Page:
It’s fair to say that a lot has changed since I moved away from Osaka to my new home in Nagano. It’s a lot quieter, it’s a lot less stressful and I have more money in the bank at the end of the month. However, it’s not without its challenges, either.
One challenge I hadn’t anticipated — and on reflection, it seems embarrassingly obvious — was the simple notion of taking out my garbage.
Now, in Osaka, it was simple. There was a large dumpster on the ground floor of our apartment building and any time (day or night), we could simply take our bags of rubbish there, throw them inside and they would be collected within a day or two.
Sorting out your trash into different types, using specific bags and being sure to put it out on the right day and time were simply not considerations then. It was simple and straightforward.
I didn’t realize, however, that this is very much the exception rather than the rule. For several decades now, Japan has been a world leader in encouraging its citizens to recycle as much of their waste as they can.
Every city in every prefecture has its own regulations and rules for sorting out the trash but almost everywhere in Japan takes a far more regimented approach to recycling than Osaka.
I seem to have moved from one extreme to another. Here in Nagano, locals take extreme pride in being the No. 1 prefecture in Japan when it comes to recycling.
It’s not difficult to see why. Upon registering my address at the local city hall, I was given not only an extensive guide to the different types of rubbish and the days and locations for collection but also a sheet of what looked like tickets.
I asked: “What are these for?” The staff replied: “These are for your garbage bags. One voucher allows you to buy one set of 10 bags.”
Yes, even the garbage bags themselves are rationed around here to discourage waste. Of course, families and couples get more vouchers, however, as a single man, living alone, one bag of burnable rubbish per week is plenty. This is my own personal observation, but given that we are limited to about 60 bags per year, it’s one that the city more or less seems to agree with. Other garbage types do not need a special bag, so I can throw out as much of them as I need.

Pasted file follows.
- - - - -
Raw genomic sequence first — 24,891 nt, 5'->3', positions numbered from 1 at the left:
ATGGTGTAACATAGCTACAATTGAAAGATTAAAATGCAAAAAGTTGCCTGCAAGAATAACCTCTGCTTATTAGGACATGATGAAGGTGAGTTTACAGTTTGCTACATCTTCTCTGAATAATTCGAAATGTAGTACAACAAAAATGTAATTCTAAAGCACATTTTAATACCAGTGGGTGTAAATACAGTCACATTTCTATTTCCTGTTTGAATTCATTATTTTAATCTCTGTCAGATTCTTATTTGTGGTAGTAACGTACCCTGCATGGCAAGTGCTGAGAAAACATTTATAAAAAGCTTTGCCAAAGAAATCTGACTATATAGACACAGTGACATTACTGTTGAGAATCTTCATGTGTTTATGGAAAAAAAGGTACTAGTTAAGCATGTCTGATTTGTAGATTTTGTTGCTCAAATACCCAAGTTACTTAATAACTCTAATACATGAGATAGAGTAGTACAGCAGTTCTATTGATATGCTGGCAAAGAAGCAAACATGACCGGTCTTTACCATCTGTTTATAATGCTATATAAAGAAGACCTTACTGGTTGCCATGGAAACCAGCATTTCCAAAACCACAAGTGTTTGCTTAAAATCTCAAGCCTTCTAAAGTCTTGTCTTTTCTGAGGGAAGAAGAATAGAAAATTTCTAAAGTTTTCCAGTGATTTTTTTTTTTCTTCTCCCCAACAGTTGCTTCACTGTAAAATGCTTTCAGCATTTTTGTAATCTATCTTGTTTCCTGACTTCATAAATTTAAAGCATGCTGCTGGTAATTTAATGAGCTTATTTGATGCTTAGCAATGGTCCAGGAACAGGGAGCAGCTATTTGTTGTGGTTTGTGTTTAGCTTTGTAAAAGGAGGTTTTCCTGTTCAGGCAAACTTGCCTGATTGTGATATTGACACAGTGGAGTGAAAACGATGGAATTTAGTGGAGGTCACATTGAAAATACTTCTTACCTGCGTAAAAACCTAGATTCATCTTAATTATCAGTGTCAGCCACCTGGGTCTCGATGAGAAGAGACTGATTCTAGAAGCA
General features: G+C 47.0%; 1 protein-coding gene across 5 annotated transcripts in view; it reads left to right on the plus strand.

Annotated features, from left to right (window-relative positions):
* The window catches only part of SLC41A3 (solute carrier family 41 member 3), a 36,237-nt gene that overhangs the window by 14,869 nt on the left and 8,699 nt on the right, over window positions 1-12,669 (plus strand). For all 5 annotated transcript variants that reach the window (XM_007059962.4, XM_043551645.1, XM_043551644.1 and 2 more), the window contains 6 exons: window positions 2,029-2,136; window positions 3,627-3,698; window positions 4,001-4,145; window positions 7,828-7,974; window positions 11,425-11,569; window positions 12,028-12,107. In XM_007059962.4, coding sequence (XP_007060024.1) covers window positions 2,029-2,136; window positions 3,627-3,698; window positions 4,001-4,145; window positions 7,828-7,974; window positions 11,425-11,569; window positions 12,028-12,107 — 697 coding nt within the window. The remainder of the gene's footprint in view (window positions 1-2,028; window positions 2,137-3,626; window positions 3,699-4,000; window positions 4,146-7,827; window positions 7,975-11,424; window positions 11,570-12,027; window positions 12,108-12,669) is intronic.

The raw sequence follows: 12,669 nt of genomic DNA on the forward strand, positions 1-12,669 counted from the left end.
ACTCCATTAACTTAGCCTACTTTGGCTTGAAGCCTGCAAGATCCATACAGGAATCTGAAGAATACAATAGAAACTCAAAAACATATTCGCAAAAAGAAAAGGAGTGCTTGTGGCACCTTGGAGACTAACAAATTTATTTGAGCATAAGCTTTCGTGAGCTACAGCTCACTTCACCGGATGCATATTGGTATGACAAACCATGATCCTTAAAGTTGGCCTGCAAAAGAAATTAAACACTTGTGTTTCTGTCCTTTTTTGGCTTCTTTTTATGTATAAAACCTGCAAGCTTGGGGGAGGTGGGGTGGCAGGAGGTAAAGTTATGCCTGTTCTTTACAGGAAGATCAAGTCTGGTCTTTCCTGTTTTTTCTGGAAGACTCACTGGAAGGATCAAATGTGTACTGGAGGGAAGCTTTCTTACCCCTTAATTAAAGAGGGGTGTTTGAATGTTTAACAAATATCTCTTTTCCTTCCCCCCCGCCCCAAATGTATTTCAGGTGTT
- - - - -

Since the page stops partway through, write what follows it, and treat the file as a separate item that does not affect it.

For the specialized bags of burnable and non-burnable trash, though, these can be purchased in packs of 10 from local supermarkets upon presentation of one of your vouchers. My city in particular is very strict about this, and other types of rubbish bags will not be accepted.
If you have any questions about recycling or garbage collection specific to your city, then going to your local city hall or ward office should be the first port of call.
So, looking at things more generally, how is trash separated in Japan and what do you have to do to keep on the right side of your neighbors? Let’s break down the do’s and don’ts below.
Do’s and Don’ts
There are four basic types of garbage in Japan, so, obviously, wherever possible, I recommend separating your items into these categories as you finish with them. These are:
- Moeru (燃える) gomi or burnable/combustible garbage (this includes paper, food wrappings and boxes, food waste, peelings, etc.)
- Moenai (燃えない) gomi, or incombustible garbage (glass, metal items, etc.)
- Pura or plastics garbage (food containers, bottle caps, plastic wrap, etc.)
- Polyethylene terephthalate (PET) — more simply known as plastic — bottles.
Depending on where you are in Japan, these four categories may be further subdivided into smaller groups, but as a general rule: if you can keep to these four separate types, then you are doing OK.
Within these different categories of trash, there is also additional preparation that needs to be done. It may sound like a lot of hassle at first, but over time you get used to it. Trust me when I say that your neighbors will appreciate the effort.
Yes, even the garbage bags themselves are rationed around here to discourage waste.
Let’s look at burnable trash first of all.
Of all the trash groups, this is the simplest to manage. Simply bag it up, using the appropriate bag for your city, and make sure to take it out on the appropriate day, which is Monday in my case. Burnable trash will be collected at least once per week, but this may be more frequent if you live in a large apartment building or built-up urban area. Take note that trash generally isn’t collected on national holidays, so make sure that you keep aware of the schedule.